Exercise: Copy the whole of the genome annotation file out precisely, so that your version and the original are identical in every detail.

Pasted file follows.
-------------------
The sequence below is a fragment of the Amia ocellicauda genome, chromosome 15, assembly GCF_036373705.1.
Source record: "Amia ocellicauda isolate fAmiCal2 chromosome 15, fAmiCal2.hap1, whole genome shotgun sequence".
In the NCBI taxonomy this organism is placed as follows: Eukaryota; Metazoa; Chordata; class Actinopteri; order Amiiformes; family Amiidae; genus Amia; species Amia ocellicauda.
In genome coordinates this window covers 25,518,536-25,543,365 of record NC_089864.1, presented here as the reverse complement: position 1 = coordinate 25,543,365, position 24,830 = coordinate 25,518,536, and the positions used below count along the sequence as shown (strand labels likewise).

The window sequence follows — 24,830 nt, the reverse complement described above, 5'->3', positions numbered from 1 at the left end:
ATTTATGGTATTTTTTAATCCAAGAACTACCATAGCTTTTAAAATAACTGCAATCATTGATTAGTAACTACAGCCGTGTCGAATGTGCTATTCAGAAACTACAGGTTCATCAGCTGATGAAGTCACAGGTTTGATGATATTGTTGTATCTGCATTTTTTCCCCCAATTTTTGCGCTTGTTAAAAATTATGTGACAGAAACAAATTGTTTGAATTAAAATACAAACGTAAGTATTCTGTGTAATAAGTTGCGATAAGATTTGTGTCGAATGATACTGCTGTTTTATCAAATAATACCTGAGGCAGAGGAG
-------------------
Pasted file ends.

The sequence below is a fragment of the Amia ocellicauda genome, chromosome 15, assembly GCF_036373705.1.
Source record: "Amia ocellicauda isolate fAmiCal2 chromosome 15, fAmiCal2.hap1, whole genome shotgun sequence".
In the NCBI taxonomy this organism is placed as follows: Eukaryota; Metazoa; Chordata; class Actinopteri; order Amiiformes; family Amiidae; genus Amia; species Amia ocellicauda.
In genome coordinates this window covers 25,518,536-25,543,365 of record NC_089864.1, presented here as the reverse complement: position 1 = coordinate 25,543,365, position 24,830 = coordinate 25,518,536, and the positions used below count along the sequence as shown (strand labels likewise).

The window sequence follows — 24,830 nt, the reverse complement described above, 5'->3', positions numbered from 1 at the left end:
ATTTATGGTATTTTTTAATCCAAGAACTACCATAGCTTTTAAAATAACTGCAATCATTGATTAGTAACTACAGCCGTGTCGAATGTGCTATTCAGAAACTACAGGTTCATCAGCTGATGAAGTCACAGGTTTGATGATATTGTTGTATCTGCATTTTTTCCCCCAATTTTTGCGCTTGTTAAAAATTATGTGACAGAAACAAATTGTTTGAATTAAAATACAAACGTAAGTATTCTGTGTAATAAGTTGCGATAAGATTTGTGTCGAATGATACTGCTGTTTTATCAAATAATACCTGAGGCAGAGGAG